“The performances marvellously capture all the aspects of love that the libretto tries to convey”
Andrew Lloyd Webber’s “Aspects of Love” was met with a mixed reception when first written and produced in the eighties, and it is indeed one of his more curious affairs. Its own meandering inception and evolution seems to match the rather convoluted plot, based on the autobiography of David Garnett, Virginia Woolf’s nephew. Originally mooted as a film for which Webber and Tim Rice were to contribute some songs, it morphed into an unrealised collaborative cabaret with Trevor Nunn at the helm, before lyricists Don Black and Charles Hart came on board to help steer the vessel in some sort of definite direction. Sandwiched between “Phantom of the Opera” and “Sunset Boulevard” it probably suffered from a lack of focus and some have said it lost its way.
Katie Lipson has untangled the rigging in this revival, first produced last summer at the Hope Mill Theatre in Manchester, and put it well and truly back on track; also showing us that there is more to this musical than the hit song, “Love Changes Everything”. For there are some truly striking melodies which, by stripping the accompaniment back to just two pianos and percussion, are now allowed to shine through the otherwise lumbering sung-through dialogue.
The story begins with the character of Alex (Felix Mosse) who is looking back over his life. It then flashes back to 1947 when he fell in love with Rose Vibert (Kelly Price), the star of a touring acting company. The young Alex convinces the older actress to spend two weeks with him at his Uncle George’s unoccupied estate. When Uncle George (Jerome Pradon) returns unexpectantly and finds himself attracted to Rose, the complications begin. Complications not just for the characters within the story though; but for the producers too. The trick now is how to keep the audience engaged as the characters canoodle their way through the doodling plot, occasionally thrown off kilter by sudden shifts in time.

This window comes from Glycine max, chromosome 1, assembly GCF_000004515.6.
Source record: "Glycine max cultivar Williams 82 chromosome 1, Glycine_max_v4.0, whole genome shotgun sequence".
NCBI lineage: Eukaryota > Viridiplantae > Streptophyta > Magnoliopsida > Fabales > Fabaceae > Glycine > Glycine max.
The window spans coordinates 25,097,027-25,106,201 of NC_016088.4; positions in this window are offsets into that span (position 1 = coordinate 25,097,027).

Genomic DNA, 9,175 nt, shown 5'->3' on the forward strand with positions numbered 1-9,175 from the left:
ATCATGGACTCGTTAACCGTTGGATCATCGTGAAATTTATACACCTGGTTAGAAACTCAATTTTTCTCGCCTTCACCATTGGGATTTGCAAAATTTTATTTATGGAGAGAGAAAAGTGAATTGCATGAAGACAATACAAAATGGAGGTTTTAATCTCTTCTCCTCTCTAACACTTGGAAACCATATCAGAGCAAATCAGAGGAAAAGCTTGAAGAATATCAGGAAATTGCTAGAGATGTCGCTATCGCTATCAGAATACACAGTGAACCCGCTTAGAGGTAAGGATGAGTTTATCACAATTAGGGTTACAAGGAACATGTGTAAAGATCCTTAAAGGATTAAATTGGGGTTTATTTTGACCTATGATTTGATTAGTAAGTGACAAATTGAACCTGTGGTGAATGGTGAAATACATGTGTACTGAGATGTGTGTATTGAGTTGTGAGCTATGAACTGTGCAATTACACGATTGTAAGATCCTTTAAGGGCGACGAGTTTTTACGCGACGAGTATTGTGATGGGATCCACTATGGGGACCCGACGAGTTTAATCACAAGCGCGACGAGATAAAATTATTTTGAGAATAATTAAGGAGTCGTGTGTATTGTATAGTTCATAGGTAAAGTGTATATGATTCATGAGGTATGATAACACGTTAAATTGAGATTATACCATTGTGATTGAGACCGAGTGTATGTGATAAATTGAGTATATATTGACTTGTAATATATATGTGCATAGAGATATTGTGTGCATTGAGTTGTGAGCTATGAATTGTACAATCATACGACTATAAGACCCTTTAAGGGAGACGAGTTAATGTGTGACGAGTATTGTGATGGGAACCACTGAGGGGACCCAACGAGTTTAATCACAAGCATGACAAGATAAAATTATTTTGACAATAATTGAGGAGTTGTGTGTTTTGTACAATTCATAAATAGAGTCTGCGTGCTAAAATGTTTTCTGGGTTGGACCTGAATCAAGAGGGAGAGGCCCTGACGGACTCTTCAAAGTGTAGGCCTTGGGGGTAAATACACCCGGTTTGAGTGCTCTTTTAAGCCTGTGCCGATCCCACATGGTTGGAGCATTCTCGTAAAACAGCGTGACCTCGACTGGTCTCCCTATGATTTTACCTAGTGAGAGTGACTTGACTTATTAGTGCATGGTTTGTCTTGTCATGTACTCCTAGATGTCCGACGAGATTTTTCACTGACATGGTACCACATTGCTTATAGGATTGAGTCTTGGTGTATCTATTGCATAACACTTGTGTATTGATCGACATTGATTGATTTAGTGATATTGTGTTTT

But Lipson has the Midas Touch when it comes to musical theatre and has once again assembled an impressively strong cast. The performances marvellously capture all the aspects of love that the libretto tries to convey. Jonathan O’Boyle’s confident direction allows the detail to be seen through the myriad scene and time changes. And if you don’t really care for the plot you certainly care about the characters.
Despite the heavy-handed feel of the piano accompaniment (which some tweaking on the sound desk could quickly cure) the vocal performances are beautiful and searingly moving. Mosse’s intimate yet unsentimental rendition of ‘Love Changes Everything’ is a delightful detour from the original, but the highlights of the show include Price’s heart rending ‘Anything But Lonely’ and Pradon’s understated opening to the Ivor Novello tinged ‘The First Man You Remember’.
But beyond this central love triangle is where the interest really lies. Madalena Alberto, as the free-loving Giulietta is compellingly watchable; Eleanor Walsh, as the fifteen-year-old Jenny, gives an assuredly mature performance that eschews the uncomfortable Lolita-style caricature that is often associated with the role. And Minal Patel, as actor manager Marcel, softly steals the smaller stage time he is allowed with his velvet voice.
It is a tricky show that explores perhaps too many variations on the theme of love. But it seems that this intelligent cast has picked one aspect, made it their own, and let it shine. Like the diamond in the mire, this clear-cut production lets the emotion glisten.